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BankrollMob Forum » Off-Topic » Meteor Shower To Light Up Britain's Skies

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  12-Aug-12, 13:44   #1
Meteor Shower To Light Up Britain's Skies 0 
madpoker 

Joined: Mar '12
Location: United Kingdom
Age: 45 (M)
Posts: 153
The skies above Britain will be the scene of a celestial fireworks show tonight as part of an annual meteor shower.
Perfect weather conditions mean that many will be able to see the Perseid shower in all its glory.
The cosmic phenomenon occurs every August when the Earth passes through a swarm of dusty particles from the Swift-Tuttle comet.
No bigger than a grain of sand, the particles burn up as they hit the atmosphere, producing trails of light that shoot across the sky.
It is expected to peak at around 11pm and continue through the night.
Those in the countryside will have a clear sight of the shower, but even those in cities affected by light-pollution will be treated to as many as 10 meteors an hour.
For those who want to get the most spectacular views Stonehenge in Wiltshire and Mam Tor in the Peak District near Sheffield are the places to be.
Cloudy skies could obstruct the view for people in northern Scotland and eastern parts of England though.
Jo Burgon, of the National Trust , said: "Seeing stars in their full splendour, shining bright in the sky above you, is one of the unofficial wonders of the natural world.
"The intrusive glow of street lighting or a bright moon can be detrimental to a good meteor experience.
"But with a good weather forecast, this year's Perseids display could be a cracker, and not one to be missed."
The Royal Astronomical Society and British Astronomical Association will use Twitter to produce an online "meteor map" to show where the most meteors are being seen.
"Meteorwatch is the perfect opportunity for astronomers and non-astronomersnalike to come together to experience this wonder of our Solar System," said organiser and amateur astronomer Adrian West.
"We hope that thousands of people will get outside and look up this week." Worship Worship Worship

     
  12-Aug-12, 18:50   #2
  0 
Greenmohave 

Joined: Jan '11
Location: United States
Age: 52 (M)
Posts: 3361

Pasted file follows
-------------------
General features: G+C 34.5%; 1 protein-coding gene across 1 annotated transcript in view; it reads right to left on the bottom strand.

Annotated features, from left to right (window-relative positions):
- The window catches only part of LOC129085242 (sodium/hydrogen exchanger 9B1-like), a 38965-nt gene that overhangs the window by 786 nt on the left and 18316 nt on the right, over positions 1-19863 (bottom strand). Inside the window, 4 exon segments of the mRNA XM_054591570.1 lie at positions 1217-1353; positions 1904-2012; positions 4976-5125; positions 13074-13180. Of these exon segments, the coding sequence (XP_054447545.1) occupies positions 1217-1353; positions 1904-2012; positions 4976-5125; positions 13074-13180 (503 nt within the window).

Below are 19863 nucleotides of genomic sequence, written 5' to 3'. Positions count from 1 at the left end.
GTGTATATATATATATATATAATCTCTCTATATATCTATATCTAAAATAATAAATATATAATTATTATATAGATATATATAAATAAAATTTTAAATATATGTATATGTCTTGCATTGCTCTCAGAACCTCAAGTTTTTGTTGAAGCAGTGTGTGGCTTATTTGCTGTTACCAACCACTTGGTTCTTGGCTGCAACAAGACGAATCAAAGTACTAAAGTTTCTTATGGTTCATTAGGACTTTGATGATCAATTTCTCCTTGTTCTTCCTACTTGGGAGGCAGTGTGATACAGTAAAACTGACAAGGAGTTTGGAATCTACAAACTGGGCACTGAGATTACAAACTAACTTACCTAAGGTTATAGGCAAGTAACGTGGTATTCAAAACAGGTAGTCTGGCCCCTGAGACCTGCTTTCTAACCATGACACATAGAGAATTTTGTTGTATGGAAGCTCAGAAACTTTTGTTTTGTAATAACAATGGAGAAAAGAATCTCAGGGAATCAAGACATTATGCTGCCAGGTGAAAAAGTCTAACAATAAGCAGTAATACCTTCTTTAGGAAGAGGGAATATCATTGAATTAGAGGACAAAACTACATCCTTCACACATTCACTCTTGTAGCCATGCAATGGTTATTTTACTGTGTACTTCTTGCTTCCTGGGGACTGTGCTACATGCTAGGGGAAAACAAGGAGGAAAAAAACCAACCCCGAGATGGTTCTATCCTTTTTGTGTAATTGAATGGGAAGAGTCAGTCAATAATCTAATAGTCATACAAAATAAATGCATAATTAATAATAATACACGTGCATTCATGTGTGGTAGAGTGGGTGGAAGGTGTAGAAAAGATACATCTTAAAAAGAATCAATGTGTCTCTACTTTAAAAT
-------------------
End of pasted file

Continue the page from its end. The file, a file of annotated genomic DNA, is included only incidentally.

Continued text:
That'd be really great to observe! I used to see a lot of meteors and watch the sky a lot at night when I lived in Arizona. It's such alarge open area and at night generally a beautiful sight to look at the planets through the telescope. Hope your able to take such observations to heart because there's so many that don't. There's a whole other world one can get lost in when they're up through the night watching the stars and wonders that cross one's mind.


     
  12-Aug-12, 19:50   #3
  0 
windy88 

Joined: Jun '12
Location: United Kingdom
Age: 50 (M)
Posts: 24
i will take alook here in Ireland to see if i can spot this Tongue

     
  13-Aug-12, 00:29   #4
  0 
jessthehuman 

Joined: Apr '09
Location: Australia
Age: 32 (M)
Posts: 6441
Posted by windy88:
i will take alook here in Ireland to see if i can spot this Tongue


Ireland should be fine - quite a lot of the world can see this actually - unfortunately Australia is a bit of an exception, only the Northern end of Aus (not me) can really see much and even for them, it's right on the horizon Sad

Have fun star-gazing!

     
  13-Aug-12, 08:38   #5
  0 
bullettooth1 

Joined: Mar '11
Location: United Kingdom
Age: 32 (M)
Posts: 1635
Posted by madpoker:
The skies above Britain will be the scene of a celestial fireworks show tonight

not with all that cloud it wasnt. friday night was the best here for it. only seen 3 tho. one was a nice fireball that split into 3 before it died, left a nice trail too Big Smile hoping its a bit clearer tonight. not expecting to see ten an hour tho.

     
  13-Aug-12, 10:26   #6
  0 
jessthehuman 

Joined: Apr '09
Location: Australia
Age: 32 (M)
Posts: 6441
The actual comet passes by on a 130 year orbit, so the further it get's each year from the last pass-by, the less spectacular is is.. Every 130 years when it we're closest to the orbit, it's apparently incredibly spectacular. all through history there's there's been illustrations and writings of the event - and of course the actual comet itself slowly shrinks, so each 130 year orbit is less impressive than the last.

     
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